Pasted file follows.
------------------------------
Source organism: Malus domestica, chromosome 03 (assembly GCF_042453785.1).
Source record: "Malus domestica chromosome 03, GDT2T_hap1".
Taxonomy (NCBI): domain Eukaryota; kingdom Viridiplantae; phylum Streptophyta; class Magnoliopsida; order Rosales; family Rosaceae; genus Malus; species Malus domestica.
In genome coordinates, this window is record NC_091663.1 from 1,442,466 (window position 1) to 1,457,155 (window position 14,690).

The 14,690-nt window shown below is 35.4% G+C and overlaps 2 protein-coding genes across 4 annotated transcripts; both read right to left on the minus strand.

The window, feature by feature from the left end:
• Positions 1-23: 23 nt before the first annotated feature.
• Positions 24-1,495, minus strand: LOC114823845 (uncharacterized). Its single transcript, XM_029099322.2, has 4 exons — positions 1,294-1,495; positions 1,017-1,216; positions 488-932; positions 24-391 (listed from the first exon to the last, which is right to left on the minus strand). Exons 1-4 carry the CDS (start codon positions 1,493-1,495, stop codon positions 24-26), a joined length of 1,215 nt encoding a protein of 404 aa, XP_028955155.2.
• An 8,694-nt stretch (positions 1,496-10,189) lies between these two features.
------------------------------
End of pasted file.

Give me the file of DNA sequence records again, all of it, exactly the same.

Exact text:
Source organism: Malus domestica, chromosome 03 (assembly GCF_042453785.1).
Source record: "Malus domestica chromosome 03, GDT2T_hap1".
Taxonomy (NCBI): domain Eukaryota; kingdom Viridiplantae; phylum Streptophyta; class Magnoliopsida; order Rosales; family Rosaceae; genus Malus; species Malus domestica.
In genome coordinates, this window is record NC_091663.1 from 1,442,466 (window position 1) to 1,457,155 (window position 14,690).

The 14,690-nt window shown below is 35.4% G+C and overlaps 2 protein-coding genes across 4 annotated transcripts; both read right to left on the minus strand.

The window, feature by feature from the left end:
• Positions 1-23: 23 nt before the first annotated feature.
• Positions 24-1,495, minus strand: LOC114823845 (uncharacterized). Its single transcript, XM_029099322.2, has 4 exons — positions 1,294-1,495; positions 1,017-1,216; positions 488-932; positions 24-391 (listed from the first exon to the last, which is right to left on the minus strand). Exons 1-4 carry the CDS (start codon positions 1,493-1,495, stop codon positions 24-26), a joined length of 1,215 nt encoding a protein of 404 aa, XP_028955155.2.
• An 8,694-nt stretch (positions 1,496-10,189) lies between these two features.